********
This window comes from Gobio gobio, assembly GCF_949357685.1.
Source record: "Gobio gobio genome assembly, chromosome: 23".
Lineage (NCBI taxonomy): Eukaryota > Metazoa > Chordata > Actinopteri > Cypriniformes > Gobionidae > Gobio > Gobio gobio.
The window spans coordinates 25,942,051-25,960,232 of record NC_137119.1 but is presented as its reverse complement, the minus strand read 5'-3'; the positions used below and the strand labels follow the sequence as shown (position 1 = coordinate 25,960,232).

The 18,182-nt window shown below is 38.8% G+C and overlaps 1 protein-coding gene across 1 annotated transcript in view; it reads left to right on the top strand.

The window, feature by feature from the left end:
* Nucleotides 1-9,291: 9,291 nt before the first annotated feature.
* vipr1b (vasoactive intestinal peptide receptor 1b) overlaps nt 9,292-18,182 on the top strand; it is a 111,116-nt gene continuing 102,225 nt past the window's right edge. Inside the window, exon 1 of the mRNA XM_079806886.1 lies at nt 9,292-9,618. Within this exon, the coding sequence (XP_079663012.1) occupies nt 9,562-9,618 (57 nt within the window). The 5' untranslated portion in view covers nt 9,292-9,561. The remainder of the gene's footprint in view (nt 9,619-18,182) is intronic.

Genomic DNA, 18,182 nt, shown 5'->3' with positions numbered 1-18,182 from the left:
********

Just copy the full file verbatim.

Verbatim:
This window comes from Gobio gobio, assembly GCF_949357685.1.
Source record: "Gobio gobio genome assembly, chromosome: 23".
Lineage (NCBI taxonomy): Eukaryota > Metazoa > Chordata > Actinopteri > Cypriniformes > Gobionidae > Gobio > Gobio gobio.
The window spans coordinates 25,942,051-25,960,232 of record NC_137119.1 but is presented as its reverse complement, the minus strand read 5'-3'; the positions used below and the strand labels follow the sequence as shown (position 1 = coordinate 25,960,232).

The 18,182-nt window shown below is 38.8% G+C and overlaps 1 protein-coding gene across 1 annotated transcript in view; it reads left to right on the top strand.

The window, feature by feature from the left end:
* Nucleotides 1-9,291: 9,291 nt before the first annotated feature.
* vipr1b (vasoactive intestinal peptide receptor 1b) overlaps nt 9,292-18,182 on the top strand; it is a 111,116-nt gene continuing 102,225 nt past the window's right edge. Inside the window, exon 1 of the mRNA XM_079806886.1 lies at nt 9,292-9,618. Within this exon, the coding sequence (XP_079663012.1) occupies nt 9,562-9,618 (57 nt within the window). The 5' untranslated portion in view covers nt 9,292-9,561. The remainder of the gene's footprint in view (nt 9,619-18,182) is intronic.

Genomic DNA, 18,182 nt, shown 5'->3' with positions numbered 1-18,182 from the left: